“A Miner Affair” (1988), which became “A Wild West Adventure”

Buena Vista lifted the soundtrack dialogue from the episode “Goo and the Queen, Parts 1 and 2” for “Castle in the Clouds” and “A Miner Affair” for “A Wild West Adventure.” The title changes presumably made the read-alongs a little more general for consumers less familiar with the characters and settings of the Gumby universe.

“Goo and the Queen” (1988), which became “Castle in the Clouds”

Except for narrator William Woodson, a familiar voice to Disney read-along listeners and television viewers especially as TV’s Odd Couple announcer (“On November 15, Felix Unger was asked to remove himself from his place of residence…”) The music has a richer sound than the completely “zoided” electronic buzz of the new Gumby scores (not always a fan pleaser at the time), instead using some familiar Disney read-along underscores and music beds from other albums.

Most historically notable is that these two Gumby recordings mark the final appearance of longtime Disneyland Records alumnus Dal McKennon on his home label. His last performance for the label was the narration of the Bedknobs and Broomsticks Storyteller LP in 1971 (see this Spin). His miner voice on “A Wild West Adventure” is a nod of sorts to his classic old timer voice in the queue for Big Thunder Mountain Railroad at Disneyland.

Buena Vista Compact Disc CD-017 (Stereo / 39 minutes)

Released in 1989. Executive Producer: Shepard Stern. Associate Producers: Ron Kidd, Pat Patrick. Art Direction: Dick Duerrstein.

Performers and Original Songs:
• Dweezil and Moon Unit Zappa: “(In Love) With You Gumby” by Dweezil and Moon Unit Zappa
• Brave Combo: “Zydeco Gumby Ya Ya” by Jeffrey Barnes
• Sly & Robbie: “Gumby, We Love You” by Sly Dunbar
• Jonathan Richman: “I Like Gumby” by Jonathan Richman
• Brave Combo: “Pokey’s Polka” by Carl Finch, Mitch Marine, Jeffrey Barnes, Cenobio Hernandez
• Rick Schulman: “The Ballad Of Gumby” by Shepard Stern
• Flo & Eddie: “We All Are Gumby” by Michael Silversher, Jeff Borgeson
Performers and Cover Songs:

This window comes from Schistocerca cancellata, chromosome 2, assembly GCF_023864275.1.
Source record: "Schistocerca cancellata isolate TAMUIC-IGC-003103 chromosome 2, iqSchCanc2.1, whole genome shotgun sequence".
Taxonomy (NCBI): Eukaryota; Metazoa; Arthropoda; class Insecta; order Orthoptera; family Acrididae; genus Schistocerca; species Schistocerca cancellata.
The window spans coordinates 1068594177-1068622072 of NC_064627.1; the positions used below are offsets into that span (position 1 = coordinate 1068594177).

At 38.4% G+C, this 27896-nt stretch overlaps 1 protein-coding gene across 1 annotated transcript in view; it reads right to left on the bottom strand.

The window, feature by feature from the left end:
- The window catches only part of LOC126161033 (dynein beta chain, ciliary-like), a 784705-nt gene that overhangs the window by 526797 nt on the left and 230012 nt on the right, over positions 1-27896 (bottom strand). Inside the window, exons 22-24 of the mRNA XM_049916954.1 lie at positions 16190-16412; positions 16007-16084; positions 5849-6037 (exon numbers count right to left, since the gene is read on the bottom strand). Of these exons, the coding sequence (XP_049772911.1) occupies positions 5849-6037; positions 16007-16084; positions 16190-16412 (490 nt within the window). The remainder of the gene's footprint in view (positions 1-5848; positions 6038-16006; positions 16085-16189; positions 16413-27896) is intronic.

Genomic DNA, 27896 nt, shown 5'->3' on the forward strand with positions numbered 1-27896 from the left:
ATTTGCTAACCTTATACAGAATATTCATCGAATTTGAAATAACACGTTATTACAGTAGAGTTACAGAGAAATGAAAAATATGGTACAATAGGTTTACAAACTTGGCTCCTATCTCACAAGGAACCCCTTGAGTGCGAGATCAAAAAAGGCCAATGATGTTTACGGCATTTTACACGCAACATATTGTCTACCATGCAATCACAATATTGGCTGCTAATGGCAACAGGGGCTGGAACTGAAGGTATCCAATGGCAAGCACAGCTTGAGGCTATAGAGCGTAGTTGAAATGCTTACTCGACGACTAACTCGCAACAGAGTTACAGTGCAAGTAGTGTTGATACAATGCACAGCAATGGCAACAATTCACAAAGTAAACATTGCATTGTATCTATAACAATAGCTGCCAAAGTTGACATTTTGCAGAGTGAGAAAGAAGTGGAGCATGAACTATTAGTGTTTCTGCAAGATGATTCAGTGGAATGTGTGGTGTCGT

• Eddie Wade: “Concrete And Clay” by Thomas Moeller, Brian Parker
• Donna McElroy: “Bend Me, Shape Me” by Laurence Weiss, Scott English
• Frank Sinatra Jr.: The Gumby Heart Song (Original TV Theme) by Pete Kleinow

The Green Album came along when CDs were a new phenomenon. Adults were re-buying their vinyl collections on disc to see what their albums sounded like with crystal clarity and digital remastering. Kids were mostly still listening to cassettes. Gumby was freshly rebooted for a new crop of 80s kids and their boomer parents. The combination of adult Gumby fans with musical knowledge of rock, zydeco, classic pop and experimental music were the targets, who presumably would be sharing this with kids who were newbies for Gumby.

The people behind this album were the same Disney talents who made other fine children’s albums of the day, like Silly Songs, Mousercise and Children’s Favorites Volume Four. For Gumby, they were evidently able to cut loose and allow their baby boomer instincts to inspire some selections and the talents involved take other selections in new directions. Overall, the effect is pretty startling—how did they get away with that?

Ironically, they were acting under similar assumptions to those made by Jimmy Johnson and Tutti Camarata when they released eclectic their own eclectic, sophisticated records of the late ‘50s and early ‘60s, when budgets allowed for experimentation. Retailers couldn’t always decide where to display the records. This was undoubtedly a problem for the Gumby Green Album because it’s really not a kid’s disc. The Zappa song is first on the track list to make that abundantly clear. The reality is that children end up being the audience for a licensed character product even if the parents listen in as well.

Whatever the outcome, we’re fortunate that this album was made, if only to marvel at the creativity, artistry and gushy Gumby love. Quite a few, like Jonathan Richman’s “I Like Gumby” and Rick Schulman’s Marty Robbins-like “The Ballad of Gumby” seem tailor-made for Dr. Demento.

Two Gumby-ish related classic pop songs are included: “Concrete and Clay,” which might not be recognizable by its title, but more from its line “My feet begin to crumble, but our love will never die” sung by Eddie Wade; and the more obvious “Bend Me, Shape Me” by Donna McElroy